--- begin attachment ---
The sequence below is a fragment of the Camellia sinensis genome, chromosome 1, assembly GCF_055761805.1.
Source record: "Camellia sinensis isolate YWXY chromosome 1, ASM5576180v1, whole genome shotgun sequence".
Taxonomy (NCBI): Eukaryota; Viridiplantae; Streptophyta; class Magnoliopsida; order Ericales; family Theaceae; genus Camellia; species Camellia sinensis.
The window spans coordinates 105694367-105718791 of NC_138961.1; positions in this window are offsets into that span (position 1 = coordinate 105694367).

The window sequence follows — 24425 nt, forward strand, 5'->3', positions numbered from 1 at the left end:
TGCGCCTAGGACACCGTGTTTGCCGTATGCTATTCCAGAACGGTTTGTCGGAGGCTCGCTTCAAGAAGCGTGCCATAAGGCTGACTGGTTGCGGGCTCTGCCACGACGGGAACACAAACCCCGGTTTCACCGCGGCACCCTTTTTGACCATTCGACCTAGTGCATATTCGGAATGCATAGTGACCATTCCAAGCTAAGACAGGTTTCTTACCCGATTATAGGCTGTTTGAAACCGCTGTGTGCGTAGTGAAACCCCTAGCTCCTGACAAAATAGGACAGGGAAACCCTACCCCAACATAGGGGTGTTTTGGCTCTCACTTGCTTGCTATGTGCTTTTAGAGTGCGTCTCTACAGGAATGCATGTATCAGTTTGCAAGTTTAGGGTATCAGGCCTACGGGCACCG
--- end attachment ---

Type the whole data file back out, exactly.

The sequence below is a fragment of the Camellia sinensis genome, chromosome 1, assembly GCF_055761805.1.
Source record: "Camellia sinensis isolate YWXY chromosome 1, ASM5576180v1, whole genome shotgun sequence".
Taxonomy (NCBI): Eukaryota; Viridiplantae; Streptophyta; class Magnoliopsida; order Ericales; family Theaceae; genus Camellia; species Camellia sinensis.
The window spans coordinates 105694367-105718791 of NC_138961.1; positions in this window are offsets into that span (position 1 = coordinate 105694367).

The window sequence follows — 24425 nt, forward strand, 5'->3', positions numbered from 1 at the left end:
TGCGCCTAGGACACCGTGTTTGCCGTATGCTATTCCAGAACGGTTTGTCGGAGGCTCGCTTCAAGAAGCGTGCCATAAGGCTGACTGGTTGCGGGCTCTGCCACGACGGGAACACAAACCCCGGTTTCACCGCGGCACCCTTTTTGACCATTCGACCTAGTGCATATTCGGAATGCATAGTGACCATTCCAAGCTAAGACAGGTTTCTTACCCGATTATAGGCTGTTTGAAACCGCTGTGTGCGTAGTGAAACCCCTAGCTCCTGACAAAATAGGACAGGGAAACCCTACCCCAACATAGGGGTGTTTTGGCTCTCACTTGCTTGCTATGTGCTTTTAGAGTGCGTCTCTACAGGAATGCATGTATCAGTTTGCAAGTTTAGGGTATCAGGCCTACGGGCACCG